By Jamila Cross
Tokyo 2020 is being held in 2021. In spite of last year’s cancellation due to the pandemic, unwavering criticisms and challenges, and the possibility of a complete suspension of the games, the Japanese Olympic Committee (JOC) in true ‘kaizen’ (continuous improvement) fashion has persevered, adamant that the games would go ahead under the most rigorous Covid-19 protocols, even as Japan continues to struggle to rein in its Covid outbreak ahead of the opening ceremony on Friday, July 23.
As athletes continue to arrive, I wonder what the mood in the Trinidad and Tobago camp is—33 athletes in a range of sporting disciplines who deserve a lot of respect, and support for their commitment, grit, and perseverance to represent the red, white, and black in the midst of a global pandemic.
Suffice to say, none of these world-class athletes have ever had to participate in an Olympic Games such as this, experiencing the exacerbated external forces that have affected training regimes, international competition, and overall preparation for the Olympics since last year.
There have been concerns within and outside of Japan that the Games could become a super-spreader event. Earlier this year, the JOC ruled out the possibility of international fans being in attendance, and one month ago, due to Japan’s state of emergency, the JOC said Tokyo venues will not have spectators—an unprecedented move, according to an International Olympic Committee (IOC) spokesman.
It must be a bittersweet moment for athletes who have qualified for their first games, and those for whom this will be their last. Silence in the stands, nobody to wave to at the podium but the cameras, no lap around the track after winning your 100m.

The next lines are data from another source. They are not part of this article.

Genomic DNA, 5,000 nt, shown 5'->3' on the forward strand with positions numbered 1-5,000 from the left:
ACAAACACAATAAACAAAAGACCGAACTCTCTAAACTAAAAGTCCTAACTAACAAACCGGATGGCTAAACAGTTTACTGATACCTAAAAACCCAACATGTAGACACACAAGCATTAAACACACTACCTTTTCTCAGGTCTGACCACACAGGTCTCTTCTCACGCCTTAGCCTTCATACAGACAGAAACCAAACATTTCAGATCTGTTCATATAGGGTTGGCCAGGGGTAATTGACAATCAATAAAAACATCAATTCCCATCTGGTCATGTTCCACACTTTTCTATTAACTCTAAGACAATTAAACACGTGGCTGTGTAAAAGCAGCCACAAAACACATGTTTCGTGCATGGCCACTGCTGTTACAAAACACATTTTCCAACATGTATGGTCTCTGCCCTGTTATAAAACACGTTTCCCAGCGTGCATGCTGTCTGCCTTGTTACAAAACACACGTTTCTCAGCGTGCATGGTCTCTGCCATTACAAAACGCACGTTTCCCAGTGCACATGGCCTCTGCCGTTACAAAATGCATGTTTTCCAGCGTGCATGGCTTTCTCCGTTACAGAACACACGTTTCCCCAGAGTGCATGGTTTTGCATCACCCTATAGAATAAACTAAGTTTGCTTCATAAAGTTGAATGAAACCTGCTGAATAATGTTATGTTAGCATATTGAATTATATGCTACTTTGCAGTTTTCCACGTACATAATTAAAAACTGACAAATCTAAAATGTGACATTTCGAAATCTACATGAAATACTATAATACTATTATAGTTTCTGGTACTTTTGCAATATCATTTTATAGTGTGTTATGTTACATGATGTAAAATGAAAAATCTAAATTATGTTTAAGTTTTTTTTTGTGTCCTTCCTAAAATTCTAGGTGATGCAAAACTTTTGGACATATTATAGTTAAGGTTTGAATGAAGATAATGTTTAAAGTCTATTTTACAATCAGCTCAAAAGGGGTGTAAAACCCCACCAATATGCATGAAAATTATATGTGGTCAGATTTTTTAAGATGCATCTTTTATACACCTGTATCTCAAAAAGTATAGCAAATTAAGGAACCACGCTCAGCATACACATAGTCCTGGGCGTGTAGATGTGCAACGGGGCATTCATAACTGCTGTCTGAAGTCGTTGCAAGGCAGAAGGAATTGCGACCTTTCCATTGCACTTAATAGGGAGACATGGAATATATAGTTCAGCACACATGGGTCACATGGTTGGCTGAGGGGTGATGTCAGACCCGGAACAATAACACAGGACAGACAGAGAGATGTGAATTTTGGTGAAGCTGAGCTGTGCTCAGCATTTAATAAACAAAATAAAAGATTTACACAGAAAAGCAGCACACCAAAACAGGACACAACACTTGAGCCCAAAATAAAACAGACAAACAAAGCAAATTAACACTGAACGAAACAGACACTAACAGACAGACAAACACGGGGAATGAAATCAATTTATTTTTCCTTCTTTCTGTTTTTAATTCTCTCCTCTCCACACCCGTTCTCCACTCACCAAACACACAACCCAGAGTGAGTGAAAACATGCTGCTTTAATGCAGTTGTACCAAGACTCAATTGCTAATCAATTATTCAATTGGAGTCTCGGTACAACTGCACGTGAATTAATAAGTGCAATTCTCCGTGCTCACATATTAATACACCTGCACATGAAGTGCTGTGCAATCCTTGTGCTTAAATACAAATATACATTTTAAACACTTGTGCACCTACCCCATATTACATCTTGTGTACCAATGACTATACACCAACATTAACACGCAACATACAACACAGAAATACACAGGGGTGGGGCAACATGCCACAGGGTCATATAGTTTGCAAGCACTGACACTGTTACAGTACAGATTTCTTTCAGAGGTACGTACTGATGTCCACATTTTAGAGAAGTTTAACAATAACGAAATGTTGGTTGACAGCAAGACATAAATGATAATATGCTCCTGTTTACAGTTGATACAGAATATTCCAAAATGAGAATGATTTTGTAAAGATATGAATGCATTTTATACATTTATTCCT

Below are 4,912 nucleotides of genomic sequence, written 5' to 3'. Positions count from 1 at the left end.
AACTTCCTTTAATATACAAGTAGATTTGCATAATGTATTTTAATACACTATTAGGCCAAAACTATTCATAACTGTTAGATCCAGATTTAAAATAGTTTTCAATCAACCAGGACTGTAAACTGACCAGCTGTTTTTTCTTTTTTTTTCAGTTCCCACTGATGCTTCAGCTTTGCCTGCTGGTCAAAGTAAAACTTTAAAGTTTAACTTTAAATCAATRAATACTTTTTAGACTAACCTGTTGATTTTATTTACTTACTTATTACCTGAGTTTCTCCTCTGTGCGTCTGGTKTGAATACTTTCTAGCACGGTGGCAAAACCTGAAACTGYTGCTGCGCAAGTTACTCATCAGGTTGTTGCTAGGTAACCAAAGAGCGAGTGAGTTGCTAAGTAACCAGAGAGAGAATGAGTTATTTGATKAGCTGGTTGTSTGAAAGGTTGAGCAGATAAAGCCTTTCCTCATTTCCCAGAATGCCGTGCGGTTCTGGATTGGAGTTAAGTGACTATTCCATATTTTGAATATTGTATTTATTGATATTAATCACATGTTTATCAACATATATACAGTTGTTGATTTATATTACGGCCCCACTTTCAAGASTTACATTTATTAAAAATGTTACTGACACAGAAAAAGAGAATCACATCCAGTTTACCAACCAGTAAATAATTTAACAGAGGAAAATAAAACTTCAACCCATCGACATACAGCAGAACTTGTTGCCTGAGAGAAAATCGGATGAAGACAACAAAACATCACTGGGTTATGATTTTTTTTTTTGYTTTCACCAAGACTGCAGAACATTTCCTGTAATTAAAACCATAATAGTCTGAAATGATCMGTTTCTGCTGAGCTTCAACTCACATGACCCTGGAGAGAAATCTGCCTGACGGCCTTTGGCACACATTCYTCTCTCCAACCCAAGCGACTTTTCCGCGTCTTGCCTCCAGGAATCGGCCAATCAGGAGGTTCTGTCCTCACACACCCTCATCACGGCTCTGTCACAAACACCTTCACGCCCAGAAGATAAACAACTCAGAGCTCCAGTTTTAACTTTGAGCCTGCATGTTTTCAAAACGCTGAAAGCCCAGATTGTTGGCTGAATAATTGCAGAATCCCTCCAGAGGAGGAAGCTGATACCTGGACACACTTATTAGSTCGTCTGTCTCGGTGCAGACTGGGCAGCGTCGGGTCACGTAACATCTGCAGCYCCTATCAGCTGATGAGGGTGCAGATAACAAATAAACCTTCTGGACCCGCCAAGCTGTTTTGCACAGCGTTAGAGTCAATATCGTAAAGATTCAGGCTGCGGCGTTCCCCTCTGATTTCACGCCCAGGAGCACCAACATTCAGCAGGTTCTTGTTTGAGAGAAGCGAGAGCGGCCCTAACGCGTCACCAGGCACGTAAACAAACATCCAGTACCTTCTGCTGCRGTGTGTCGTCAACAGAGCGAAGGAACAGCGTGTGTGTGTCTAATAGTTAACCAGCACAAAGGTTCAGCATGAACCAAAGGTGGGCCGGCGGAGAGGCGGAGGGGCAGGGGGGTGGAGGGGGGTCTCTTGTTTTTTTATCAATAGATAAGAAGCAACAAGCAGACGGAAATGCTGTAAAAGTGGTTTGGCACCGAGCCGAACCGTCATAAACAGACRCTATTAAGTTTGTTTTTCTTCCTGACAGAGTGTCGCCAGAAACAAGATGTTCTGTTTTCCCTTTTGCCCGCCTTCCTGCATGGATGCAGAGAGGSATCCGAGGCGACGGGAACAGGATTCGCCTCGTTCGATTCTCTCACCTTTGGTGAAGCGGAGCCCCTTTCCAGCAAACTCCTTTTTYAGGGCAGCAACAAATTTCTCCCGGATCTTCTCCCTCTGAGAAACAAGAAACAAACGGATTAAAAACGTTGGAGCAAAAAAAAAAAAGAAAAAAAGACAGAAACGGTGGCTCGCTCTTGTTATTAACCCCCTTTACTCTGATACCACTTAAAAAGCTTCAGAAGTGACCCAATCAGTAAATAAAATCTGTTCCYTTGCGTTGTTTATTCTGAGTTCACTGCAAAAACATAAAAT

I sense that it will be a time for teams who are in the Olympic Village to rally around each other, and to provide that much-needed support required to perform at your best.
My personal favorite is to make the podium and earn our first Olympic medal in cycling sensation, Teniel Campbell. She is one of the few Black athletes in professional road cycling who continues to prove that gender diversity and inclusion in all sports is critical to break the entry barriers, especially in those sports where systemic racism is a problem in the highest echelons.
Teniel has broken through many obstacles, and shares in a recent article, “I’m humbled and grounded because I know what it took to get here – and it was not an easy road”.
Ensuring athletes’ safety will be paramount during these games, but one cannot underscore the macroeconomic reality that the cost of cancellation has outweighed the benefits to the world governing body and the JOC.
The contract between the IOC and the host city Tokyo is clear that only the IOC could cancel the event. The IOC is thought to make around 70 percent of its money from broadcast rights, and 18 percent from sponsorship (https://www.bbc.com/news/world-asia-57240044).
The Tokyo Olympics will be a testing ground for coordination and management of mass-participation sporting events during a protracted pandemic. The lessons learned, and best practices will certainly provide critical data points for another upcoming global sporting event, the FIFA World Cup Qatar 2022, being held for the first time in the Arab World.
As we live in extraordinary times, I wish to extend my support and congratulations in advance to team TTO. For your grit, commitment, and unwavering discipline you are Olympic champions!